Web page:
Transform Your Industry

This ability to leverage real-time analytics has already transformed other industries. In retail, the best companies deliver exceptional service because their sales representatives know exactly who we are, what we’ve purchased, how we’ve paid, when we’ve paid, etc. Because they know our individual preferences at the point of sale, they deliver first-class customer service. Consider the example of Target, who used predictive analytics to identify which customers were pregnant simply from analyzing their transactional data, thus allowing them to intelligently advertise to a compelling market segment.

 

Imagine leveraging this same capability within the realm of surgical services. What if we could deliver individualized patient education at the time it’s needed. For example, a text message the evening before surgery reading, “It’s now time to stop eating.” Or, an automated message when the patient arrives to the surgical facility, stating, “Here’s a map to the registration desk”. There are plenty of opportunities to leverage mobility and connectivity to deliver personalized care throughout the surgical experience. Further, by analyzing the data generated during the course of that surgical experience, what if we could predict who was likely to be dissatisfied before they even complained. Could we automatically alert guest relations for a service recovery before the patient is discharged? There’s no doubt – of course, we can! We just need appropriate management of our surrounding data.

 

Conclusion

Through analytics we have the ability to secure our compensation, gain more control of our practices, and transform our industry by improving outcomes, improving the patient experience, and reducing costs.

 

When we’re equipped with analytical capabilities that are real-time, interactive, individualized, and mobile, we’ve implemented a framework with truly transformative power. We’ve enabled a dramatic reduction in the turnaround time for continuous process improvement. As regulatory requirements continue to increase in complexity, we have the opportunity to either work smarter using more intelligent tools or else surrender to an unfriendly future. Fellow practitioners, I much prefer the former.

 

What questions do you have? What’s your view of analytics?

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Smart Cities: At the Confluence of Energy, Environment and Internet of Things

The Smart Cities Council defines a Smart City as one that uses information and communications technology (ICT) to enhance its livability, workability and sustainability. In simplest terms, there are three parts to that job: collecting, communicating and “crunching.” First, a … Read more >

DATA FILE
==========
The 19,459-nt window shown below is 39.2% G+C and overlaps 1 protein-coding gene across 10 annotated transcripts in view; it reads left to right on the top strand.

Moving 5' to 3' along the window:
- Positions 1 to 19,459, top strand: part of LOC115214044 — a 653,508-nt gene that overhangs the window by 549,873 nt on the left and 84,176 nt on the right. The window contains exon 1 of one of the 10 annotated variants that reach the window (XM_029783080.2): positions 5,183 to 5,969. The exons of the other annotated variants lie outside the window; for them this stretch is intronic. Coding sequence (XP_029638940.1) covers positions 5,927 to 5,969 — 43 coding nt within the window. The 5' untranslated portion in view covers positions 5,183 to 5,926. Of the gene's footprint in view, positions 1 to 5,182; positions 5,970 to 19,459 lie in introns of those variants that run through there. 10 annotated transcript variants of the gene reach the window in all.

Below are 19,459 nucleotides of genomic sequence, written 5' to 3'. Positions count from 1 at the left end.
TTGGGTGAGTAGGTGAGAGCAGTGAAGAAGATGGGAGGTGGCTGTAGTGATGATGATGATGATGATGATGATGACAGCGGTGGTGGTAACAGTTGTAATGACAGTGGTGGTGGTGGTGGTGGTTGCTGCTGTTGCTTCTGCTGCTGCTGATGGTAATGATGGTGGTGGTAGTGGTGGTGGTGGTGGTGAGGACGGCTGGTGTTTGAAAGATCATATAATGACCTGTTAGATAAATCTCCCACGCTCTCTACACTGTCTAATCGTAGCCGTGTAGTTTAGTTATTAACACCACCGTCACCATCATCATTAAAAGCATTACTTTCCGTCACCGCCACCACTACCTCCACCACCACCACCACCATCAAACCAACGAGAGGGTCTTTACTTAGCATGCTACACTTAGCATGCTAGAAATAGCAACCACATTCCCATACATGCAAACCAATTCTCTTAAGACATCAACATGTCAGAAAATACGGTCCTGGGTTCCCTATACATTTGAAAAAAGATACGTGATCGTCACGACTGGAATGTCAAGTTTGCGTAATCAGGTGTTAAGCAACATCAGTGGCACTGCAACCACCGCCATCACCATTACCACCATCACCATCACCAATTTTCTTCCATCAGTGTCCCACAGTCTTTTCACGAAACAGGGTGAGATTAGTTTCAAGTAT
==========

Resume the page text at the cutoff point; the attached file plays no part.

The post Smart Cities: At the Confluence of Energy, Environment and Internet of Things appeared first on Grid Insights by Intel.

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Meeting of the Minds: A Discussion about Data Science

May 5th, 2015 was an exciting day for Big Data analytics. Intel hosted an event focused on data analytics, announcing the next generation of the Intel® Xeon® Processor E7 family and sharing an update on Cloudera one year after investing in the company.

 

 

At the event, I had the pleasure of hosting a panel discussion among three very interesting data science experts:

 

  • David Edwards, VP and Engineering Fellow at Cerner, a healthcare IT and electronic medical records company, has overseen the development of a Cloudera-based Big Data analytics system for patient medical data that has enabled the creation of a number of highly effective predictive models that have already saved the lives of hundreds of patients.

 

  • Don Fraynd, CEO of TeacherMatch, an analytics company that has developed models that correlate a broad variety of school teacher attributes with actual student performance measures to increase the effectiveness of the teacher hiring process. These models are used to identify the most promising candidates for each teaching position, given the individual circumstances of the teaching opportunity.

 

  • Andreas Weigend, Director of the Social Data Lab, professor at Stanford and UC Berkeley, and past Chief Scientist at Amazon, has been a leader in data science since before data science was a “thing.” His insights into measuring customer behavior and predicting how they make decisions has changed the way we experience the Internet.

 

My guests have all distinguished themselves by creating analytics solutions that provide actionable insights into individual human behavior in the areas of education, healthcare and retail.  Over the course of the discussion a major theme that emerged was that data analytics must empower individuals to take action in real time.

 

David described how Cerner’s algorithms are analyzing a variety of patient monitoring data in the hospital to identify patients who are going into septic shock, a life threatening toxic reaction to infection. “If you don’t close that loop and provide that immediate feedback in real time, it’s very difficult to change the outcome.”

 

Don explained how TeacherMatch is “using hot data, dashboards, and performance management practices in our schools to effect decisions in real time…What are the precursors to a student failing a course? What are the precursors to a student having a major trauma event?”